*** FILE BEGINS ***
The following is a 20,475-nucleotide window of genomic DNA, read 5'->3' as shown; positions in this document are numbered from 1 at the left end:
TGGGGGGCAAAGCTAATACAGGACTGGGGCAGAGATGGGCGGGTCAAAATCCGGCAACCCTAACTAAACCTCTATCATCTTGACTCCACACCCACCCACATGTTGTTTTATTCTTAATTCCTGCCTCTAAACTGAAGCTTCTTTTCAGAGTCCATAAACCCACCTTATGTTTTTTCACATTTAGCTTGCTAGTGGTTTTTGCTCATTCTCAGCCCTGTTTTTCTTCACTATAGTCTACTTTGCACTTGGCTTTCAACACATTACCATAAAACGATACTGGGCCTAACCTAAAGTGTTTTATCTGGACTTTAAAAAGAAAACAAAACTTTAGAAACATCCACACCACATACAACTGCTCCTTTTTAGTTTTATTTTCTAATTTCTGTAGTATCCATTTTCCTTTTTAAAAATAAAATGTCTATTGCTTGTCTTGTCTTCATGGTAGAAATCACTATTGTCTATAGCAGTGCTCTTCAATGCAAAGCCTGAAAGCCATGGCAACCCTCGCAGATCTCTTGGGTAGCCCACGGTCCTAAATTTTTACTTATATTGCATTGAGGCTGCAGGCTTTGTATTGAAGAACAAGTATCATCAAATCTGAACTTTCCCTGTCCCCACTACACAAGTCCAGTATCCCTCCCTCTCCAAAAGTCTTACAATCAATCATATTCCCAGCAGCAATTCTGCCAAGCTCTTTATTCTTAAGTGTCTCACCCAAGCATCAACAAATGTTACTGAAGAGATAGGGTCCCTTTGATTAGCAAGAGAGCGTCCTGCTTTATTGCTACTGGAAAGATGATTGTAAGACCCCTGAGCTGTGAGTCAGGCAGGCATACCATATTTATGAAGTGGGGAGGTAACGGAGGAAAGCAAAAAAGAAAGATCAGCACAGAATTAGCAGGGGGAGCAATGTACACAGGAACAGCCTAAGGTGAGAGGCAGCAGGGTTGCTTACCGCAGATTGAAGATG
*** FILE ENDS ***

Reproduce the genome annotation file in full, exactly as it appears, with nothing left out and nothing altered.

The following is a 20,475-nucleotide window of genomic DNA, read 5'->3' as shown; positions in this document are numbered from 1 at the left end:
TGGGGGGCAAAGCTAATACAGGACTGGGGCAGAGATGGGCGGGTCAAAATCCGGCAACCCTAACTAAACCTCTATCATCTTGACTCCACACCCACCCACATGTTGTTTTATTCTTAATTCCTGCCTCTAAACTGAAGCTTCTTTTCAGAGTCCATAAACCCACCTTATGTTTTTTCACATTTAGCTTGCTAGTGGTTTTTGCTCATTCTCAGCCCTGTTTTTCTTCACTATAGTCTACTTTGCACTTGGCTTTCAACACATTACCATAAAACGATACTGGGCCTAACCTAAAGTGTTTTATCTGGACTTTAAAAAGAAAACAAAACTTTAGAAACATCCACACCACATACAACTGCTCCTTTTTAGTTTTATTTTCTAATTTCTGTAGTATCCATTTTCCTTTTTAAAAATAAAATGTCTATTGCTTGTCTTGTCTTCATGGTAGAAATCACTATTGTCTATAGCAGTGCTCTTCAATGCAAAGCCTGAAAGCCATGGCAACCCTCGCAGATCTCTTGGGTAGCCCACGGTCCTAAATTTTTACTTATATTGCATTGAGGCTGCAGGCTTTGTATTGAAGAACAAGTATCATCAAATCTGAACTTTCCCTGTCCCCACTACACAAGTCCAGTATCCCTCCCTCTCCAAAAGTCTTACAATCAATCATATTCCCAGCAGCAATTCTGCCAAGCTCTTTATTCTTAAGTGTCTCACCCAAGCATCAACAAATGTTACTGAAGAGATAGGGTCCCTTTGATTAGCAAGAGAGCGTCCTGCTTTATTGCTACTGGAAAGATGATTGTAAGACCCCTGAGCTGTGAGTCAGGCAGGCATACCATATTTATGAAGTGGGGAGGTAACGGAGGAAAGCAAAAAAGAAAGATCAGCACAGAATTAGCAGGGGGAGCAATGTACACAGGAACAGCCTAAGGTGAGAGGCAGCAGGGTTGCTTACCGCAGATTGAAGATG